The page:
July 23, 2019

Archives for July 26, 2015

Applications Being Accepted for Vacancy on Boulder County Court

The Colorado State Judicial Branch announced a vacancy on the Boulder County Court due to the appointment of Hon. Norma Sierra to the Twentieth Judicial District Court, effective August 1, 2015.

Applications are now being accepted for the vacancy. Eligible applicants must be qualified electors of Boulder County and must be admitted to practice law in Colorado. Application forms are available from the State Judicial website and are also available from the ex officio chair of the nominating commission, Justice Gregory Hobbs. Application forms are due no later than 4 p.m. on August 13, 2015. Anyone wishing to nominate another must do so no later than 4 p.m. on August 6, 2015.

For more information about the vacancy, click here.

Tenth Circuit: No Qualified Immunity Where Officer Acted with Recklessly and with Deliberate Indifference

The Tenth Circuit Court of Appeals issued its opinion in Browder v. City of Albuquerque on Tuesday, June 2, 2015.

After finishing a shift, Sergeant Adam Casaus of the Albuquerque Police Department sped through city streets with his lights and sirens on, driving at an average of 66 miles per hour for 8.8 miles. He sped through a red light at one intersection and hit a car, killing Ashley Browder and causing serious injuries to her sister, Lindsay. Lindsay and her parents brought a § 1983 action in federal court, but Sergeant Casaus urged the district court to deny relief based on qualified immunity. The district court declined to dismiss the case and Casaus appealed.

The Tenth Circuit first noted that the parties did not dispute that Casaus’ conduct fell “under color of state law.” The Browders alleged a violation of their Fourteenth Amendment right to due process. The Tenth Circuit clarified that the alleged violation was a substantive due process claim, evaluating whether the claim was carefully described, whether the right is “fundamental,” and whether the government’s infringement was “direct and substantial,” next turning to the question of whether the government had substantial justification for its actions. Finally, the Tenth Circuit noted that when a state court claim can provide the same relief as a federal § 1983 claim, the federal court should abstain in favor of the state remedial process.

Evaluating the case at hand, the Tenth Circuit found no question that the Ashley’s death and Lindsay’s injuries qualified as direct and substantial impairments of their fundamental right to life, and that Sergeant Casaus’ actions were arbitrary in that they were performed capriciously or at his pleasure and without good reason. Although Casaus claimed he was acting on official business—pursuing a car operating in a dangerous manner—the facts in the complaint expressly contend Casaus was not pursuing official business of any kind. The Tenth Circuit also rejected Casaus’ contention that because he activated his lights and sirens he was not acting recklessly as a matter of law. Casaus argued he did not have time to form a reckless indifference to human life, because the accident occurred 2.5 seconds after he entered the intersection. However, the Tenth Circuit noted he had driven 8.8 miles at high speeds prior to the accident, and therefore he had about 8 minutes before the crash to form the requisite mens rea.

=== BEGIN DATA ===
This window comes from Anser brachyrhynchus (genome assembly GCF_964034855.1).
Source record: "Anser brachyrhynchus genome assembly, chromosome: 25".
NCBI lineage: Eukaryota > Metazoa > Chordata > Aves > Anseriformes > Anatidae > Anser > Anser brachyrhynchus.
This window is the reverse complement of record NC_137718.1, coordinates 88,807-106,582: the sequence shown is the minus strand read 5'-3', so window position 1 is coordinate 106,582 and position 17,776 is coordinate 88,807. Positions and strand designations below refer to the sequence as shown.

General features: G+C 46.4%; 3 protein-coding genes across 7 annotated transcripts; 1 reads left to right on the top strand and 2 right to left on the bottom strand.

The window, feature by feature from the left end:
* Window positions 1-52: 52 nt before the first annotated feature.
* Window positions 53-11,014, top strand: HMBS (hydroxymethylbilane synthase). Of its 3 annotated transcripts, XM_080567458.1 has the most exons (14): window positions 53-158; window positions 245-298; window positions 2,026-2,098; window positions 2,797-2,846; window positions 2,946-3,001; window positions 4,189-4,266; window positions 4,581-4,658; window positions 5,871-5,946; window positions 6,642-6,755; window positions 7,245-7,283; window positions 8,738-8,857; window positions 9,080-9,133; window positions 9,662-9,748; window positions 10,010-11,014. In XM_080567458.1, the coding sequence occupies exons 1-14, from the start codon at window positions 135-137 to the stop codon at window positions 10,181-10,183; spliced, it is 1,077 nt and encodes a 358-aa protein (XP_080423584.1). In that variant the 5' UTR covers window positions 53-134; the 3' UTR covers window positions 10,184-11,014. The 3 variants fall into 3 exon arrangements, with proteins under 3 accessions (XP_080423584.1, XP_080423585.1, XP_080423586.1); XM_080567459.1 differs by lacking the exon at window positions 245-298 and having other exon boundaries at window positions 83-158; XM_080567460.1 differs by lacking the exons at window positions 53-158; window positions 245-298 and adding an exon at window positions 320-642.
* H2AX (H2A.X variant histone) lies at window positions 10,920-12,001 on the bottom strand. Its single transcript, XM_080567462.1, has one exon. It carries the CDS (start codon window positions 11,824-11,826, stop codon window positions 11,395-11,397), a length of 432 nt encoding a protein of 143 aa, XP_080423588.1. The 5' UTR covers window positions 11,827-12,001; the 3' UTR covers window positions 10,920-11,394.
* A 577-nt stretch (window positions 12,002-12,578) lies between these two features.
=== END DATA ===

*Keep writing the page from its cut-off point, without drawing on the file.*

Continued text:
Finally, the Tenth Circuit evaluated whether the law was clearly established at the time of Casaus’ accident. Noting that “some things are so obviously unlawful that they don’t require detailed explanation and sometimes the most obviously unlawful things happen so rarely that a case on point is itself an unusual thing,” the Tenth Circuit found that although there was not much case law regarding officers causing fatal accidents on their own time, the Supreme Court ruled in 1986 that when a private person suffers a serious injury due to an officer’s intentional misuse of his or her vehicle a viable due process claim can arise, and the Tenth Circuit ruled in 1996 that a Fourteenth Amendment claim can arise from an officer speeding at 60 miles per hour. The Tenth Circuit also ruled in 2006 that a police officer could be liable under the Fourteenth Amendment for driving recklessly and with deliberate indifference. Taking all these cases together, the Tenth Circuit found ample support that the law was clearly established at the time of the accident.

The Tenth Circuit affirmed the district court. Judge Gorsuch wrote a concurrence about the preference for tort claims to be resolved under state law rather than federal law.

Colorado Court of Appeals: Announcement Sheet, 7/23/2015

On Thursday, July 23, 2015, the Colorado Court of Appeals issued no published opinion and 49 unpublished opinions.

Neither State Judicial nor the Colorado Bar Association provides case summaries for unpublished appellate opinions. The case announcement sheet is available here.

Tenth Circuit: Unpublished Opinions, 7/24/2015

On Friday, July 24, 2015, the Tenth Circuit Court of Appeals issued one published opinion and four unpublished opinions.

Veloz-Luvevano v. Lynch

Serna v. Commandant

Brumfiel v. U.S. Bank

Sanders v. Mountain America Credit Union

Case summaries are not provided for unpublished opinions. However, published opinions are summarized and provided by Legal Connection.